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Posts Tagged ‘looking after wildlife’

As I sat at my computer on Tuesday I was greeted by a lovely illustration on the Google page of a group of trees, their leaves turned golden brown and dropped to the ground this was to mark the first day of Autumn (23 September), it is funny that after all the beautiful, warm, sunny and dry weather we have had the weather changed on Tuesday it was definitely Autumnal the temperatures had dropped and it rained needless to say the central heating went on that evening for the first time in many months.

Autumn Leaf Mix

Spectacular Autumn Leaves

What is the Autumn Equinox and who/what decides when it is going to happen?

The Equinox occurs twice a year The Spring Equinox around 20th March and the Autumn Equinox around 22nd September the exact dates and times change every year. The word Equinox comes from the Latin words ‘aequus’ meaning equal and ‘nox’ meaning night, as they occur on the days when the days/nights are approximately equal in length, for us in the Northern hemisphere the sun will continue to rise later and set earlier giving us the shorter days and longer nights of Autumn whilst in the Southern Hemisphere (e.g. Australia) Spring is on its way.

The Autumn and Spring Equinoxes are actually Astrological events, Autumn occurs when the sun passes the equator moving from the northern to the southern hemisphere and the North Pole begins to tilt away from the Sun, Spring occurs when the sun passes the equator moving from the southern to the northern hemisphere and the North Pole begins to lean towards the sun again, anyone that lives in the South Pole will now be seeing the sun for the first time in half a year, whilst those that live in the North Pole will be preparing for six months of darkness.

How does the Autumn Equinox affect people, animals and plants?

Harvest time and the Harvest Festival traditionally falls around the Autumn Equinox when we celebrate, gather and store our crops; the shortening days prompt our wildlife too to store food and to fatten up on Autumn’s abundant fruit, nuts and seeds to see them through the winter months. As the weather turns cooler we put the heating on, wear warmer clothing and extra layers, animals prepare for the cold by growing thick winter coats, many species of birds migrate to warmer climates, the ones that remain grow extra feathers during late Autumn to give them more protection during Winter. Much of our wildlife will be looking for a warm and safe place to shelter or hibernate, now is an ideal time to install some homes for the creatures in your garden, such as Bee, Butterfly and Insect houses, Bird boxes, Hedgehog houses, Bat boxes and Frog and Toad houses.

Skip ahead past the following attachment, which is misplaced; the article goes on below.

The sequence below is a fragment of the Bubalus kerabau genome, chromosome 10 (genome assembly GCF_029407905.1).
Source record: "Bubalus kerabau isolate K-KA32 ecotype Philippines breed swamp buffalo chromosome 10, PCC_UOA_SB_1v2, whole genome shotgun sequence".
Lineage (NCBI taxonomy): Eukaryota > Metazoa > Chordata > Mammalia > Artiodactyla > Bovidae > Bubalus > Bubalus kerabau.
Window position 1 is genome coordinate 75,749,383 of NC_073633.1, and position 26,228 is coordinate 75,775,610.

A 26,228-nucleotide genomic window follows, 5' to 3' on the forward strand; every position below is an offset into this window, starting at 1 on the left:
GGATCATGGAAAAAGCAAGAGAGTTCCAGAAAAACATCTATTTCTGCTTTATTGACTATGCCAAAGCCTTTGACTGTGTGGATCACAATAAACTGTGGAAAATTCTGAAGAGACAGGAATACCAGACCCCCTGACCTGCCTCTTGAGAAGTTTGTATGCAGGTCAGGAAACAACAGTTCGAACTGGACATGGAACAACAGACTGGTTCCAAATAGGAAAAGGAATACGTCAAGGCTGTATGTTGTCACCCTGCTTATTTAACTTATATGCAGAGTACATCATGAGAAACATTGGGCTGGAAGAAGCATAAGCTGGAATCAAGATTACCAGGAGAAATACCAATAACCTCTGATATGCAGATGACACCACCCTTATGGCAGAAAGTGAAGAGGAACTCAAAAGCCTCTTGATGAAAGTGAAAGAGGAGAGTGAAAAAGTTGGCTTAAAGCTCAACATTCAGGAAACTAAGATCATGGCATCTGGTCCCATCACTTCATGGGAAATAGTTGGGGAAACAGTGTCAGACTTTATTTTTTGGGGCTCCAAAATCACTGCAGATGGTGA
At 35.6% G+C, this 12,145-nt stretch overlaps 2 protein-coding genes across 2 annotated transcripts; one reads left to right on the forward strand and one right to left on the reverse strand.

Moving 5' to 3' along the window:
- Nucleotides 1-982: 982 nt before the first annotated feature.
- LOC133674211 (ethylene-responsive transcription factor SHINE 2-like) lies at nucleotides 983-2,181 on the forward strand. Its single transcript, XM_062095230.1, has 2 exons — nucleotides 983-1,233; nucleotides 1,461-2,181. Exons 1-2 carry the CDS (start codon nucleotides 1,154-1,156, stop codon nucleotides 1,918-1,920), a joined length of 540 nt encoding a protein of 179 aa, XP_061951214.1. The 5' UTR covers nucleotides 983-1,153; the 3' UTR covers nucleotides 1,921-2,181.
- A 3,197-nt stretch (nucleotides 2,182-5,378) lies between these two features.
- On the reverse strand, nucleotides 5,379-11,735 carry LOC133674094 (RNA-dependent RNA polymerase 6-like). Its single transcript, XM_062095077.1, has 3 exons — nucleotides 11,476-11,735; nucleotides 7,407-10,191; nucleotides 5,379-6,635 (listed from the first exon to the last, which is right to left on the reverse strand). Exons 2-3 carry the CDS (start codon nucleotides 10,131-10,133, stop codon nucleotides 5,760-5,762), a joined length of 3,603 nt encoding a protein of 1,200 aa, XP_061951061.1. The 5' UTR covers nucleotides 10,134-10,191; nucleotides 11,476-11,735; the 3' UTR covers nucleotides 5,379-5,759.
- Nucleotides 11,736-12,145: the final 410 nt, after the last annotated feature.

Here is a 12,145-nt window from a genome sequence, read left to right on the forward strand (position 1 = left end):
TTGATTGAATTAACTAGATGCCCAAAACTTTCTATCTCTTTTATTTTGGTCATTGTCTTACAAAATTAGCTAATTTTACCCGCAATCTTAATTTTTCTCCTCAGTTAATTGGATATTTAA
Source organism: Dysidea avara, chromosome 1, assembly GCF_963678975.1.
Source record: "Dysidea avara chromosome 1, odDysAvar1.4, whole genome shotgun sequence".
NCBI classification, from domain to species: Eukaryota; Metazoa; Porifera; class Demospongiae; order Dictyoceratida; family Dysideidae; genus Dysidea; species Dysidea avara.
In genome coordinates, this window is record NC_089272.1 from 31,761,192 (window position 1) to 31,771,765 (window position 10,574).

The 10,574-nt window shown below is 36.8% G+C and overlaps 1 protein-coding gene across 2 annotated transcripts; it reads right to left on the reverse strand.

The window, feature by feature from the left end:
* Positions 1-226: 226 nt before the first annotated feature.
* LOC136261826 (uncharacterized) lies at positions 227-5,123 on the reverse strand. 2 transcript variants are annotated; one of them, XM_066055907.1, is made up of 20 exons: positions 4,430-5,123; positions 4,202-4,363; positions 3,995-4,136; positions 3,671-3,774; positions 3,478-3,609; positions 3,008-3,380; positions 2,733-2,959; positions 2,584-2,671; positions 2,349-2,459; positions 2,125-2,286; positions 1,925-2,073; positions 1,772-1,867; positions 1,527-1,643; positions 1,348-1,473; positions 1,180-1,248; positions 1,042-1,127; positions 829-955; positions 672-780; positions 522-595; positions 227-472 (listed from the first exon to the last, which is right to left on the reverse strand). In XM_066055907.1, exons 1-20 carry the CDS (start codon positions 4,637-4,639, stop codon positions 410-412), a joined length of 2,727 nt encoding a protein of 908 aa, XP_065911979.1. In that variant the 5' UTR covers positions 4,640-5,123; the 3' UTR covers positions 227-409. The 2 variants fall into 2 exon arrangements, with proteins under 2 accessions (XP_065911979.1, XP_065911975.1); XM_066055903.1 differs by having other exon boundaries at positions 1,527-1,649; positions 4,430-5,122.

Hedgehog Igloo House

The cosy Hedgehog Igloo House

Click on the links below for more information on:

Putting up Bird Boxes in your garden or Looking after garden wildlife during the winter.

Trees and plants prepare for winter, leaves change colour and drop off, plant stems die back, then they become dormant, living off the food that they have stored during the summer until the longer and warmer days of Spring return.

So put on an extra layer and see if you can spot any signs of Autumn

Gill

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Last week we had an enquiry regarding our Croma Preservative, there is nothing unusual about that, but this was from The Barn Owl Centre of Gloucestershire who wanted a preservative to use on their owl nest boxes and as it is non toxic, kind to wildlife (and plants) it is perfect.

The Barn Owl Centre of Gloucestershire is a registered charity which has been established since 1997 and who are working to support the environment, wildlife and the community through Education, Conservation and Bird Welfare not only are they passionate about Barn Owls but all species of Owls and Birds of Prey.

Education plays a huge part in their work and their resident birds play an important part in group visits to/from Children, Schools, Farmers/Landowners etc. making it a fun, interactive and enjoyable experience. Wild bird casualties can be brought to them for treatment and rehabilitation with the sole aim of releasing the birds back to the wild once they are fit and well.

Young Barn Owl

Did you know?

Barn Owls ….

… hunt at night, and although they have very good eyesight  they rely on their exceptional sense of hearing to locate their prey.

… are easily recognised by their heart-shaped face, whose outer feathers collect, trap and focus sound just like human ears.

… fly almost silently which enables them to hear the smallest noises made by their prey of mainly field voles, wood mice and common shrews, they eat on average 4 a night.

… eat their prey whole, the indigestible parts are then coughed up in the form of an owl pellet.

… do not hoot (that’s Tawny Owls) they screech.

We have barn owls locally but I have yet to witness these magnificent creatures in their natural surroundings. If you are passionate about Owls and wildlife why not have a look at their website to see how you can help, if you live locally why not become a volunteer.

Many of our native birds are in decline and really do need our help, they need Nest Boxes, which provide them with a safe place to roost and rear their young, Bird Feeders filled with high energy bird food throughout the year and a Bird Bath with clean water to drink and to bathe in to keep their feathers in tip top condition. Wildlife products make excellent gifts why not treat your dad or granddad this Father’s Day (16th June) and help the wildlife in your garden.

Gill

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